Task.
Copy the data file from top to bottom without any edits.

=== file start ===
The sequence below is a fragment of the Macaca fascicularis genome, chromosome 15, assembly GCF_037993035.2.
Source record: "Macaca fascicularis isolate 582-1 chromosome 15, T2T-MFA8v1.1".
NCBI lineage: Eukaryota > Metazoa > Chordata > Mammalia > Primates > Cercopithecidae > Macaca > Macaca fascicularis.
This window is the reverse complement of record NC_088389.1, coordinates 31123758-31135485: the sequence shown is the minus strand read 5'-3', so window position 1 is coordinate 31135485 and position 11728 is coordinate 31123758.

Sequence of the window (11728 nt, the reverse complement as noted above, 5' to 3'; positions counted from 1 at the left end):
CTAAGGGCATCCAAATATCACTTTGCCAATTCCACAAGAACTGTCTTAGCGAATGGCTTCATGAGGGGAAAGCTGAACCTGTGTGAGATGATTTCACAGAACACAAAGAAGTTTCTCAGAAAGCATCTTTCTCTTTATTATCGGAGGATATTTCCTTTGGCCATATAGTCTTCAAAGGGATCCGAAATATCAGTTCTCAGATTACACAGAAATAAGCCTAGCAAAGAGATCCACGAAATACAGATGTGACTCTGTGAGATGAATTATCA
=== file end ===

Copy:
The sequence below is a fragment of the Macaca fascicularis genome, chromosome 15, assembly GCF_037993035.2.
Source record: "Macaca fascicularis isolate 582-1 chromosome 15, T2T-MFA8v1.1".
NCBI lineage: Eukaryota > Metazoa > Chordata > Mammalia > Primates > Cercopithecidae > Macaca > Macaca fascicularis.
This window is the reverse complement of record NC_088389.1, coordinates 31123758-31135485: the sequence shown is the minus strand read 5'-3', so window position 1 is coordinate 31135485 and position 11728 is coordinate 31123758.

Sequence of the window (11728 nt, the reverse complement as noted above, 5' to 3'; positions counted from 1 at the left end):
CTAAGGGCATCCAAATATCACTTTGCCAATTCCACAAGAACTGTCTTAGCGAATGGCTTCATGAGGGGAAAGCTGAACCTGTGTGAGATGATTTCACAGAACACAAAGAAGTTTCTCAGAAAGCATCTTTCTCTTTATTATCGGAGGATATTTCCTTTGGCCATATAGTCTTCAAAGGGATCCGAAATATCAGTTCTCAGATTACACAGAAATAAGCCTAGCAAAGAGATCCACGAAATACAGATGTGACTCTGTGAGATGAATTATCA